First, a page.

Featured in Marilyn Monroe: Beyond the Legend (1987) See more »

Soundtracks

Don't Cry
(uncredited)
Music by Sunny Skylar
See more »

Frequently Asked Questions

This FAQ is empty. Add the first question.

User Reviews

 
A Late Gem From Lang By Way Of Odets
23 April 2001 | by telegonusSee all my reviews

Fritz Lang vastly improves on Clifford Odets' play by giving it legs; also surf, sand, sky and gulls. Barbara Stanwyck returns to the fishing village that hatched her now middle-aged and aimless. Her walk down the street early in the film is of the caliber of Gary Cooper. This is a woman who has lived and breathed pain and frustration all her life, and it shows in everything she does. Stanwyck has never better than she is here, and she dominates the film, vanquishing such heavyweight co-stars as Paul Douglas, Robert Ryan, J. Carroll Naish and Marilyn Monroe. Miss Stanwyck does not so much chew the scenery as stroke it; she is magnificent in this movie, which seems almost to flow from her. As her simple, trusting husband Paul Douglas is almost as good; and Robert Ryan nearly steals the show as a sadistic loser who is somehow magnetic, pathetic and yet highly observant, all at the same time. Odets' duologue is pungent and awfully good to hear. He was better than the Barton Fink caricature of several years ago. His lines ooze well thought-out ideas of cruelty and defeat, and his characters live in real, not stage or movie time. The settings are beautifully realized and explored by a very able and mobile cameraman, as for once a house in a movie actually feels lived in, frayed at the edges as real things are. Ryan's drunk scene on the screened porch benefits greatly from the credibility of the setting. Notable too is the seaside bar, which also has a porch, where a long and crucial scene takes place. It is something to see. People are always going up and down stairs in the film, which has an at times forbidding and an at other times engaging sense of the vertical. We get a taste throughout the picture of the lives of working people in the pre-Eisenhower fifties, when television was not yet ubiquitous and women collected their laundry in wicker baskets. Lang and the entire RKO team behind him deserve special praise for their efforts in this film, which frequently has the feel of Edward Hopper without ever actually suggesting the painter's work. Clash By Night offers us one direction the movies might have gone in the postwar period, and didn't. CinemaScope and 3D would sweep the nation the next year, and color was becoming more common. Soon, a specialized arty operation like RKO, which had retained at least some of its talent in the years after Howard Hughes bought the studio, would go the way of the dodo. Not until the seventies, with Scorsese and Mean Streets, would a stylized, individualized view of the real world begin to creep once more into the American film, albeit in a much different key.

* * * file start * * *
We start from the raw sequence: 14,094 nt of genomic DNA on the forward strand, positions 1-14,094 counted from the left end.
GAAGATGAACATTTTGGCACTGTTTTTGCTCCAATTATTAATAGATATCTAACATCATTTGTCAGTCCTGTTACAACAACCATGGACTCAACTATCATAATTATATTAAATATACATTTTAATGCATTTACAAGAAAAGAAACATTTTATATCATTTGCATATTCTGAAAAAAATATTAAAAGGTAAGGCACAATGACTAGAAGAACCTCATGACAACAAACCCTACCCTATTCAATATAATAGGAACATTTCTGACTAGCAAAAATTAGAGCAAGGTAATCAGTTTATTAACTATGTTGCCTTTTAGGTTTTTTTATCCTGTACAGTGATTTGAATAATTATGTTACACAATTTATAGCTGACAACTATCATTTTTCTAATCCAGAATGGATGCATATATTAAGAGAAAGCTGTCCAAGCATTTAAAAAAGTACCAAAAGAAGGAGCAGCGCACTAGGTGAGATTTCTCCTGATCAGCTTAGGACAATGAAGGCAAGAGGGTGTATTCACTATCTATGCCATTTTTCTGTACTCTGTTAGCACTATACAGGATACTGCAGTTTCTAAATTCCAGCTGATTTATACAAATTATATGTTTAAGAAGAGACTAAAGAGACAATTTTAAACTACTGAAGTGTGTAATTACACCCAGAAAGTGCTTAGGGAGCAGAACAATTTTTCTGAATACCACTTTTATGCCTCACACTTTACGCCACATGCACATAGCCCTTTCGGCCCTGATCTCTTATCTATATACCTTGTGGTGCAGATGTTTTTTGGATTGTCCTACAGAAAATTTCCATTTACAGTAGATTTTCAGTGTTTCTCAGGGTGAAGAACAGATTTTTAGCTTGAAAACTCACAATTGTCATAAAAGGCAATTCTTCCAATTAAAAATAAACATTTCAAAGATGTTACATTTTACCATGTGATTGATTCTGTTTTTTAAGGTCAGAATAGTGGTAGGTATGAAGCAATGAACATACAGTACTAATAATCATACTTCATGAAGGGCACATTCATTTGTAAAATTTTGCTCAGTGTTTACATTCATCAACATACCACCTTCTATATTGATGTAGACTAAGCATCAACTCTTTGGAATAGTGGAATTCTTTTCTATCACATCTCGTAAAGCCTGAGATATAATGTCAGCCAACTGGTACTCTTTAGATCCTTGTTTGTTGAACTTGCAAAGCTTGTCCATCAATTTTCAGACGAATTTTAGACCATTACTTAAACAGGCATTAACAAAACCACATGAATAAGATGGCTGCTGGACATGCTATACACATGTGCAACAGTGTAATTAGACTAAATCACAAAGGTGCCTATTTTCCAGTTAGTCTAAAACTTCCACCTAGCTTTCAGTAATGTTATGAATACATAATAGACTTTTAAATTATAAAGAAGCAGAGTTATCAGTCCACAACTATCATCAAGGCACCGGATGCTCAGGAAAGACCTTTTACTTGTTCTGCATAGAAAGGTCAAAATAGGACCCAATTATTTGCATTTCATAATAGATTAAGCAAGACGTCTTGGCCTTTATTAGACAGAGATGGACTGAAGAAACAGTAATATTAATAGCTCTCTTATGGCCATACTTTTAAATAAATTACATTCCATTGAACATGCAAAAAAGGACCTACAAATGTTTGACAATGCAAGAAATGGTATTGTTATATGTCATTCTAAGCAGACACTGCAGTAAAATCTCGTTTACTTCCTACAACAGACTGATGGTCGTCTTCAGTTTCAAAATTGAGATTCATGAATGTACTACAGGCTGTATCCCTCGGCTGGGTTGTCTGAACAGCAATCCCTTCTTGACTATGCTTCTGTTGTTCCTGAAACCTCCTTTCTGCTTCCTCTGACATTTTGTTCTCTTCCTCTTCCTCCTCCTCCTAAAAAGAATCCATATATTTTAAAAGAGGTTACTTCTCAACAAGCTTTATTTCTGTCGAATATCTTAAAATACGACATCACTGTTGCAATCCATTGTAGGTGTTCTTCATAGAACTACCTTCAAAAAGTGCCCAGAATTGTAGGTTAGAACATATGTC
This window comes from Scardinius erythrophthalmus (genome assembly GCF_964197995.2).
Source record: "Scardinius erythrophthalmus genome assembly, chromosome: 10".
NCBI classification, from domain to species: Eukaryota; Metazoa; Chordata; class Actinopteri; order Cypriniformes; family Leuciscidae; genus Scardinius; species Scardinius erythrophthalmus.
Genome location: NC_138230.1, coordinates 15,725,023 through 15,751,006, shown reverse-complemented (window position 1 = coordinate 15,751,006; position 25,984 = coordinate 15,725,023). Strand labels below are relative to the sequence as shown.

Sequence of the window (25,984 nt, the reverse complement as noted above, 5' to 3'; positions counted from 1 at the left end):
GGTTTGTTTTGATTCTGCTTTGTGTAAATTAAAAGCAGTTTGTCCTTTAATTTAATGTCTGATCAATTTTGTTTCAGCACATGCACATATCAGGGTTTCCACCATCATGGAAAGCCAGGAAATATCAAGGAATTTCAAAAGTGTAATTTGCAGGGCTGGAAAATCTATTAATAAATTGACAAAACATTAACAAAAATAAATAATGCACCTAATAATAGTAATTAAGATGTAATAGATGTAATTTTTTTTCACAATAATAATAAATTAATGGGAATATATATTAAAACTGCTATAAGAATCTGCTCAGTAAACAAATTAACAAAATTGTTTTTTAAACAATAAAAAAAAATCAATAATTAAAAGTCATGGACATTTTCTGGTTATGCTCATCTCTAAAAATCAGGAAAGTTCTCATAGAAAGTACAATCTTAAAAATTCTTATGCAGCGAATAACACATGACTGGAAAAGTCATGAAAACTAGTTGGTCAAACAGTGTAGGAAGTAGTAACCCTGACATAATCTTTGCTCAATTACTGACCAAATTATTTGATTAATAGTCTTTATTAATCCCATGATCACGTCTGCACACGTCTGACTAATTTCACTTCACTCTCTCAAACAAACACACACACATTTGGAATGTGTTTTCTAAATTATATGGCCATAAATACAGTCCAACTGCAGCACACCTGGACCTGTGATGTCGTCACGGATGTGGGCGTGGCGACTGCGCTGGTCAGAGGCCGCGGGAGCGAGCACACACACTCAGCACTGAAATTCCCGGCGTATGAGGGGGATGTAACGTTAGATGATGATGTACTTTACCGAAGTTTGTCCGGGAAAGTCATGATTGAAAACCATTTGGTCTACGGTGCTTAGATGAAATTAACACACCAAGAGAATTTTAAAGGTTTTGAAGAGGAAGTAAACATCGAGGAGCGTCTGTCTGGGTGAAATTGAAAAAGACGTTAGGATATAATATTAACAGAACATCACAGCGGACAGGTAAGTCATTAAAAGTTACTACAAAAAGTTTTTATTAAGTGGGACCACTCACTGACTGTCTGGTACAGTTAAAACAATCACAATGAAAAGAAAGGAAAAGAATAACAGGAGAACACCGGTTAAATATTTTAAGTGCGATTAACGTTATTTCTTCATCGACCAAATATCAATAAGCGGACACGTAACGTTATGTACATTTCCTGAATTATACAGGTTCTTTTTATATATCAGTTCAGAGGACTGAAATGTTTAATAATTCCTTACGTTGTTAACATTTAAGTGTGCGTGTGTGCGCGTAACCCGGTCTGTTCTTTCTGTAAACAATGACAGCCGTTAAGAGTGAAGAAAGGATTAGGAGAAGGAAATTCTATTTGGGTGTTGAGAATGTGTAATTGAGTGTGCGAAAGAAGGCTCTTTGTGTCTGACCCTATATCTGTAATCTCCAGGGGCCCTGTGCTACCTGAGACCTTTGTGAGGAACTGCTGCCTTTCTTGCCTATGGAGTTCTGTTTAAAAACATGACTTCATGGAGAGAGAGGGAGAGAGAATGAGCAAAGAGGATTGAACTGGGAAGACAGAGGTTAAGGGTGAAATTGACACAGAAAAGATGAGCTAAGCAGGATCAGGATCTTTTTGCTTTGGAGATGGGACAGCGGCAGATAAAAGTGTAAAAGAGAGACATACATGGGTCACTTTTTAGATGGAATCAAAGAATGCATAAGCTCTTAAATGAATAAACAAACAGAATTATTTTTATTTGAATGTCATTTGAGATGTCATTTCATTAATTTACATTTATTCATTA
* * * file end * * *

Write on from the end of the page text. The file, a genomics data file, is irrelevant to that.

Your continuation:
40 of 48 people found this review helpful.  Was this review helpful to you? | Report this
Review this title | See all 83 user reviews »

Contribute to This Page

Stream Trending TV Series With Prime Video

Explore popular and recently added TV series available to stream now with Prime Video.

Start your free trial



Recently Viewed